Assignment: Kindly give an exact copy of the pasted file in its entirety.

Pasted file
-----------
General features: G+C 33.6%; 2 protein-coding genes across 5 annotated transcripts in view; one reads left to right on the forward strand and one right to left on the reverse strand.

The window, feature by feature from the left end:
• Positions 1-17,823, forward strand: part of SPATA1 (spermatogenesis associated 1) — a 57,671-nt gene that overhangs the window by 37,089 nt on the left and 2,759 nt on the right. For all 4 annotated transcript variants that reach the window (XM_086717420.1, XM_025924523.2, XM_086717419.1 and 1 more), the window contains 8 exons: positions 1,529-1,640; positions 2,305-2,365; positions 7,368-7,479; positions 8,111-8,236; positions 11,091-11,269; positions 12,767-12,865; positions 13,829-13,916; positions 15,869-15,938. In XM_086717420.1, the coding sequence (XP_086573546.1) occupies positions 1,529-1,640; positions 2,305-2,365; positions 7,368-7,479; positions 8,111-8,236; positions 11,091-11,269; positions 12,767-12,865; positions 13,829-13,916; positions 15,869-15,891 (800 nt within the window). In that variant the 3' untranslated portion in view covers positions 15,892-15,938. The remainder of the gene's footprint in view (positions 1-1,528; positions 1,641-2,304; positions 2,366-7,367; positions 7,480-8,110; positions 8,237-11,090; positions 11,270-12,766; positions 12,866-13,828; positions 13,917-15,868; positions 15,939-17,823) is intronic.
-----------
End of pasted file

General features: G+C 33.6%; 2 protein-coding genes across 5 annotated transcripts in view; one reads left to right on the forward strand and one right to left on the reverse strand.

The window, feature by feature from the left end:
• Positions 1-17,823, forward strand: part of SPATA1 (spermatogenesis associated 1) — a 57,671-nt gene that overhangs the window by 37,089 nt on the left and 2,759 nt on the right. For all 4 annotated transcript variants that reach the window (XM_086717420.1, XM_025924523.2, XM_086717419.1 and 1 more), the window contains 8 exons: positions 1,529-1,640; positions 2,305-2,365; positions 7,368-7,479; positions 8,111-8,236; positions 11,091-11,269; positions 12,767-12,865; positions 13,829-13,916; positions 15,869-15,938. In XM_086717420.1, the coding sequence (XP_086573546.1) occupies positions 1,529-1,640; positions 2,305-2,365; positions 7,368-7,479; positions 8,111-8,236; positions 11,091-11,269; positions 12,767-12,865; positions 13,829-13,916; positions 15,869-15,891 (800 nt within the window). In that variant the 3' untranslated portion in view covers positions 15,892-15,938. The remainder of the gene's footprint in view (positions 1-1,528; positions 1,641-2,304; positions 2,366-7,367; positions 7,480-8,110; positions 8,237-11,090; positions 11,270-12,766; positions 12,866-13,828; positions 13,917-15,868; positions 15,939-17,823) is intronic.